Monday, October 5, 2009

Renewable Energy - Threat to Conservation?


In a thoughtful post that neatly summarizes the dilemma often faced by those with a social conscience, EcoGeek's Hank Green asked the poignant question if whether the aggressive push toward renewable energy championed by the current administration might have the unintended consequence of threatening conservation efforts.

Although I don't see the issue in quite as stark, zero-sum terms as Mr. Green, it does highlight the often unintended consequences of well-intentioned policies. One example that comes to mind is the corn ethanol subsidy a few years ago that raised the price of corn, and by extension, livestock and a number of other commodities that are linked to corn production.
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The example brought up in EcoGeek's blog post is the use of public land for concentrated solar, and other real-estate intensive renewable power sources. Add to that the infrastructure needed to transport the power from often remote areas to urban centers.

The fact of the matter is, there's no "perfect" answer that makes everyone happy. Hydroelectric, wind, and yes, even solar, all have an impact on the environment. Some of the comments on the blog advocate distributed (localized) solar, but aside from the lease option offered by some companies, the upfront cost is often beyond the means of average homeowners.

If I had to throw my hat on one side of this issue or the other, I'd say we need to intensely focus on long-term energy independence (as opposed to the "drill here, drill now" mantra parroted by the red kool-aid drinkers, which at best, may provide 50 more years of fuel). If a few field mice or silver minnows are endangered in the process, as cruel and callous as this may sound to some, it's a small price to pay to avoid the consequences of dependence on foreign energy, or continued dependence on outdated and polluting sources of energy.

Where do you fall on this issue? I'd love to hear your thoughts below.

2 comments:

  1. Hello,

    Read your post with some interest. I worked on a renewable energy project up north for several years (biomass) converting waste wood, paper grass etc. to pellets for space heating. What I cannot understand is why fuel as to be a liquid, and after months of research I came to the conclusion that the only reason I could find was "liquids are what the big oil companies were built around". All of there storage and refining equipment were made to process liquid fuels. And taking food plants and converting to a liquid fuel has been a tremendous failure. Solid fuels such as pelletized biomass is much more practical and inexpensive way of making fuel. A good size pellet plant cost approximately $10 million; an oil refinery cost is $100+ million.

    I have seen some incredible technology while I was working on this project, many may think that burning biomass pellets will give off the same pollutes as oil and coal but this is not so. The new biomass burners combust on a two or more stage process. These new burners restrict oxygen to the fuel while it is burning thus creating a dense smoke and this smoke is super combusted to produce the primary burn. In doing so virtually all of the particulates and smoke associated with the burning of biomass are converted to energy rather than going up a stack. These new biomass burners are 93% less emissions than burning oil or coal. One ton of biomass pellets as the equivalent energy to three barrels of crude oil.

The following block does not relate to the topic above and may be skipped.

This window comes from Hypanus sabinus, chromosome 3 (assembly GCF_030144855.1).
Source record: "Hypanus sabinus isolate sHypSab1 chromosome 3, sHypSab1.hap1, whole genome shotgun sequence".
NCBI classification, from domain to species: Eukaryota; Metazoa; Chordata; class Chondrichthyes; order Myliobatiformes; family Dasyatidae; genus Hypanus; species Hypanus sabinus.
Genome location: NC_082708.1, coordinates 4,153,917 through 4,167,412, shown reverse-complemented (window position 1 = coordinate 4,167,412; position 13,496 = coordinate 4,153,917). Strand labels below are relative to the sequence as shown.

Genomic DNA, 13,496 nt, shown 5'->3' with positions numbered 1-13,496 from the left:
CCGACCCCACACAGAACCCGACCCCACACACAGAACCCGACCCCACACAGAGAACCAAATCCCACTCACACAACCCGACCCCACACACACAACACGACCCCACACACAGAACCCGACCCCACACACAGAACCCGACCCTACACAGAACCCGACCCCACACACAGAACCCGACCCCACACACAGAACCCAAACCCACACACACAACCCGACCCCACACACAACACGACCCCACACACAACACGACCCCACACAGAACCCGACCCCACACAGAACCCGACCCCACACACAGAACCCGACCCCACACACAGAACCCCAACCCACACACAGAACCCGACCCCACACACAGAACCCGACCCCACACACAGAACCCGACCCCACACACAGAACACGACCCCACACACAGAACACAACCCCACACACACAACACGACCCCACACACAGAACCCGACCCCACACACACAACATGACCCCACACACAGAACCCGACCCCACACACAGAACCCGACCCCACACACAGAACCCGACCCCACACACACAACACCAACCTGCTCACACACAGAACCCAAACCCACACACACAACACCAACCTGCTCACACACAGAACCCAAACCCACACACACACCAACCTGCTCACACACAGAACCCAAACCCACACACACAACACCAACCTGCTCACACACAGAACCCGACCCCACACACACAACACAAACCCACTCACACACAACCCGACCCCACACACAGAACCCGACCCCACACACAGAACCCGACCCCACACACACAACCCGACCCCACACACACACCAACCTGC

When it comes to transportation, storage and environmental impacts of biomass pellets, it is more efficient and practical than oil or coal. And if there were a spill of biomass pellets, well it can be cleaned up easily compared to a liquid fuel spill, and the grass will grow a little better where the spill took place. Overall there are some real bonuses to biomass production, and one is “there is biomass everywhere”, we don’t have to go to the middle of the ocean or some foreign land to get it. This translates into more local jobs and because this fuel is produced locally, all of the economic benefits go right back into the each community where the biomass pellets are being produced and used.

    One thing that cannot be ignored about biomass pellet fuel, it is just that, “it is a fuel” and is the only thing that we have that is renewable that can displace oil, gas and coal. All other renewable energy sources (solar, geo, wave, hydro) have there place for sure, but the one thing are not, they are not “fuel”.

    Best regards,

    ST Mannew

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  2. Terry, thanks for your comment. I think biomass pellets need to be part of the broad conversation about renewable and sustainable energy. Certainly if you're talking about stationary power production, they would be an effective fuel source, but I don't know how suitable they'd be as a transportation fuel.

    I'd be curious to know how economically feasible biomass pellets are independent of government credits and subsidies. While I am not categorically opposed to government assistance to get promising emerging technologies off the ground, at some point down the road, all of these technologies need to be evaluated under the objective microscope of independent cost feasibility.

    My issue with a lot of the current alternative energy technologies is they're overly-dependent on government subsidies, and many of them don't seem like they have a well-developed end-game for (financial) sustainability beyond government assistance. Thanks again for your insightful comments.

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